In ancient Greek religion, an orgion (ὄργιον, more commonly in the plural orgia) was an ecstatic form of worship characteristic of some mystery cults. The orgion is in particular a cult ceremony of Dionysos (or Zagreus), celebrated widely in Arcadia, featuring "unrestrained" masked dances by torchlight and animal sacrifice by means of random slashing that evoked the god's own rending and suffering at the hands of the Titans.  The orgia that explained the role of the Titans in Dionysos's dismemberment were said to have been composed by Onomacritus. Greek art and literature, as well as some patristic texts, indicate that the orgia involved snake handling.
Orgia may have been earlier manifestations of cult than the formal mysteries, as suggested by the violently ecstatic rites described in myth as celebrated by Attis in honor of Cybele and reflected in the willing self-castration of her priests the Galli in the historical period. The orgia of both Dionysian worship and the cult of Cybele aim at breaking down barriers between the celebrants and the divinity through a state of mystic exaltation:
|“||Dionysian orgy allowed the Bacchant to emerge from the 'ego' to be united with the god in the ecstatic exaltation of omophagia, dancing and wine. … This kind of bodily mysticism and psychosomatic liberation had only temporary effects each time — the period of the ekstasis.||”|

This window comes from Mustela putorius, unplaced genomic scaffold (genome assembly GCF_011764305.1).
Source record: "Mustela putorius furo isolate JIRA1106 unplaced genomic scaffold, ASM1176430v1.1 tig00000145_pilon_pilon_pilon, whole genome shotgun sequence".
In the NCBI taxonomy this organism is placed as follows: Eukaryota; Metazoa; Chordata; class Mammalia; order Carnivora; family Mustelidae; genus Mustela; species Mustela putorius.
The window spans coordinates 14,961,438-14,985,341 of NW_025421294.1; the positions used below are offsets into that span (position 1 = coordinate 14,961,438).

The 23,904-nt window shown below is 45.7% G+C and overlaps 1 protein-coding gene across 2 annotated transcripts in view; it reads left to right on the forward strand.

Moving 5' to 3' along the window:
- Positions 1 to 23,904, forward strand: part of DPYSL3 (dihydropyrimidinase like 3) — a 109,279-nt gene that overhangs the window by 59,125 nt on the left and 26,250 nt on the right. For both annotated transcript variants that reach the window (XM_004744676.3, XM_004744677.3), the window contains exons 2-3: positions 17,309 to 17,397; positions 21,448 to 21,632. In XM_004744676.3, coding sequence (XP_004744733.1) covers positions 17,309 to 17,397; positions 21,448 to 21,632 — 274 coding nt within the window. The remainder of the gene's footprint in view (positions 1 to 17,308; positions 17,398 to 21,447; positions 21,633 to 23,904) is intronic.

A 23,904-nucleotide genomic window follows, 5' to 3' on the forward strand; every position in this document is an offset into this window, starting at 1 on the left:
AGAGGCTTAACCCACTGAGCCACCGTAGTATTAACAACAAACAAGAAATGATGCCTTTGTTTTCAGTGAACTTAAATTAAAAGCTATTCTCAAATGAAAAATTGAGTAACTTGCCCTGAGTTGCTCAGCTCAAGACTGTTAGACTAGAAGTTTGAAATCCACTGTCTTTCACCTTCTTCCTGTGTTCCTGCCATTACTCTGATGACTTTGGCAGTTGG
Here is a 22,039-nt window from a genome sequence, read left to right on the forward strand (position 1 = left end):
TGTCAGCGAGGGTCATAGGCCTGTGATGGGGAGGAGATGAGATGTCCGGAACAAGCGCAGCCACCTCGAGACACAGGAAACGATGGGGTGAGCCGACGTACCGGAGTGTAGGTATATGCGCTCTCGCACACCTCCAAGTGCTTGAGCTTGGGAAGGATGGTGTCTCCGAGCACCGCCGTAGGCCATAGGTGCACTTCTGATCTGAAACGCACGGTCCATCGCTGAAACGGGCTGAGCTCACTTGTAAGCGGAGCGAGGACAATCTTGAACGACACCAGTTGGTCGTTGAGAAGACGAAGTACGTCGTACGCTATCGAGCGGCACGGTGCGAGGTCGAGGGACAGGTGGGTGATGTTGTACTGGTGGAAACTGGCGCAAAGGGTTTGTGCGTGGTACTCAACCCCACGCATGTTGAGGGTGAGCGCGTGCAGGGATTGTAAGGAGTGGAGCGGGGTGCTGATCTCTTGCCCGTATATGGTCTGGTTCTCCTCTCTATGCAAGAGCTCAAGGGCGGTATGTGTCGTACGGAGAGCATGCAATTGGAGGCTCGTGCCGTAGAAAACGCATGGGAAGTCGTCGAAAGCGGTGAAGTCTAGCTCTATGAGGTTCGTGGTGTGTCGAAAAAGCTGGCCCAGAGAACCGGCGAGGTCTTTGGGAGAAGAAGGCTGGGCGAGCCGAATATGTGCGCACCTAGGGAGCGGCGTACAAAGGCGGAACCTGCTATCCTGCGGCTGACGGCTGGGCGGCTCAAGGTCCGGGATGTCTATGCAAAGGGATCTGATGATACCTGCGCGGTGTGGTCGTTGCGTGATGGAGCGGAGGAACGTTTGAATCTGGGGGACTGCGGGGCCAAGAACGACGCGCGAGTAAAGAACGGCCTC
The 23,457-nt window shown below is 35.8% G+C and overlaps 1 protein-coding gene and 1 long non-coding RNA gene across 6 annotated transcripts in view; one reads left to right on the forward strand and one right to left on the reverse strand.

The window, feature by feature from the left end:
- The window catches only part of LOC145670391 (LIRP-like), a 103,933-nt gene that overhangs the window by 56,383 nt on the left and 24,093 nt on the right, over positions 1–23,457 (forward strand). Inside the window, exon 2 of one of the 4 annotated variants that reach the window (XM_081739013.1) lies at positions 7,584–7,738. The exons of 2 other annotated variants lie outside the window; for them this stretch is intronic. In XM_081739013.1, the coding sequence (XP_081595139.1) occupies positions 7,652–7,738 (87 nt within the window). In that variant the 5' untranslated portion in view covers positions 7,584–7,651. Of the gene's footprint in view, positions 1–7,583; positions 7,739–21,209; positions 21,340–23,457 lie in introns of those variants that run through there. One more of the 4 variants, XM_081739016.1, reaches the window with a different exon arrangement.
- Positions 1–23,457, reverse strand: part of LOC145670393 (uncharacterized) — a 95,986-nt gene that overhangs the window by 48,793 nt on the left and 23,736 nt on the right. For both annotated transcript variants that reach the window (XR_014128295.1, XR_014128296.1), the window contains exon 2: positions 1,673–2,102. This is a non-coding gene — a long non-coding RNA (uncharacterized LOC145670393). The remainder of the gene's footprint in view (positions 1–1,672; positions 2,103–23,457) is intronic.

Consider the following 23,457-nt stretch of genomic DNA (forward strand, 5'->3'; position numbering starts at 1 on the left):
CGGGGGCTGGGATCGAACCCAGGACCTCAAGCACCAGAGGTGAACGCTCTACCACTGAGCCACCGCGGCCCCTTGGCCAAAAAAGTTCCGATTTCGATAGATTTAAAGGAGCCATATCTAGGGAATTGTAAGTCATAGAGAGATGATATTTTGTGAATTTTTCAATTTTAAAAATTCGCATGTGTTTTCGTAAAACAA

Initiates of the Orphic and Bacchic orgia practiced distinctive burial customs (see Totenpass) expressive of their beliefs in an afterlife; for instance, it was forbidden for the dead to wear wool.
Members of a group devoted to performing orgia are called orgeônes, whose activities were regulated by law. The cult of the Thracian goddess Bendis was organized at Athens by her orgeônes as early as the Archaic period.
The participation of women in orgia, which in some manifestations was exclusive to women, sometimes led to prurient speculation and attempts to suppress the rites. In 186 BC, the Roman senate tried to ban Dionysian religion as subversive both morally and politically.
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- Georg Luck, Arcana Mundi: Magic and the Occult in the Greek and Roman Worlds (Johns Hopkins University Press, 1985, 2006, 2nd ed.), p. 504.
- Madeleine Jost, "Mystery Cults in Arcadia," in Greek Mysteries: The Archaeology and Ritual of Ancient Greek Secret Cults (Routledge, 2003), pp. 144–164.
- Chisholm, Hugh, ed. (1911). Encyclopædia Britannica (11th ed.). Cambridge University Press. .
- Pausanias 8.37.5; Fritz Graf and Sarah Iles Johnston, Ritual Texts for the Afterlife: Orpheus and the Bacchic Gold Tablets (Routledge, 2007), p. 70.
- Jacquelyn Collins-Clinton, A Late Antique Shrine of Liber Pater at Cosa (Brill, 1976), pp. 33–34. Among Church Fathers see Arnobius, Adversus Nationes 5.19; Clement of Alexandria, Protrepticus 2.12.2; Firmicus Maternus, De errore profanarum religionum 6.
- Giulia Sfameni Gasparro, Soteriology and Mystic Aspects in the Cult of Cybele and Attis (Brill, 1985), p. 53 and 11–19.
- Robert Turcan, The Cults of the Roman Empire (Blackwell 1996, 2001, from the original French 1992), p. 296.
- According to Herodotus 2.81, as cited by Graf and Johnston, Ritual Texts, p. 159.
- Corinne Ondine Pache, "Barbarian Bond: Thracian Bendis among the Athenians," in Between Magic and Religion (Rowman & Littlefield, 2001), p. 8.
- Celia E. Schultz, Women's religious activity in the Roman Republic pp. 82–88.
- Isidore of Seville, Etymologiae 6.19.36.